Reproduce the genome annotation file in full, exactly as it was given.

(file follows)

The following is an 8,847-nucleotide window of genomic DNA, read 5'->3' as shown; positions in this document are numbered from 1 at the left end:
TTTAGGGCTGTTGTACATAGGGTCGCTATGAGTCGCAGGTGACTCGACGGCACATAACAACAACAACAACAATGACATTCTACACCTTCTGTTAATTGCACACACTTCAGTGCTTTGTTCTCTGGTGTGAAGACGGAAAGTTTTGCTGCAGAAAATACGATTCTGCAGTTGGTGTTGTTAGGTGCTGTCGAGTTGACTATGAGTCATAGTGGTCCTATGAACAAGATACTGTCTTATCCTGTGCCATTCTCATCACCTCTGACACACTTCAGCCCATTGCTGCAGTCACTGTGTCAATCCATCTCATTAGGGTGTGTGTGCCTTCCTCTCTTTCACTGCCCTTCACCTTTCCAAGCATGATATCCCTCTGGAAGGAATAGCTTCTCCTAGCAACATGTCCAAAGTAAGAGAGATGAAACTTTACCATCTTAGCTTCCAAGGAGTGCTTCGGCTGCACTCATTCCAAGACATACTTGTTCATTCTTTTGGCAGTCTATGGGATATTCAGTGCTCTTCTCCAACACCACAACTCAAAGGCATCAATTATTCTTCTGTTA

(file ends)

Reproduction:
The following is an 8,847-nucleotide window of genomic DNA, read 5'->3' as shown; positions in this document are numbered from 1 at the left end:
TTTAGGGCTGTTGTACATAGGGTCGCTATGAGTCGCAGGTGACTCGACGGCACATAACAACAACAACAACAATGACATTCTACACCTTCTGTTAATTGCACACACTTCAGTGCTTTGTTCTCTGGTGTGAAGACGGAAAGTTTTGCTGCAGAAAATACGATTCTGCAGTTGGTGTTGTTAGGTGCTGTCGAGTTGACTATGAGTCATAGTGGTCCTATGAACAAGATACTGTCTTATCCTGTGCCATTCTCATCACCTCTGACACACTTCAGCCCATTGCTGCAGTCACTGTGTCAATCCATCTCATTAGGGTGTGTGTGCCTTCCTCTCTTTCACTGCCCTTCACCTTTCCAAGCATGATATCCCTCTGGAAGGAATAGCTTCTCCTAGCAACATGTCCAAAGTAAGAGAGATGAAACTTTACCATCTTAGCTTCCAAGGAGTGCTTCGGCTGCACTCATTCCAAGACATACTTGTTCATTCTTTTGGCAGTCTATGGGATATTCAGTGCTCTTCTCCAACACCACAACTCAAAGGCATCAATTATTCTTCTGTTA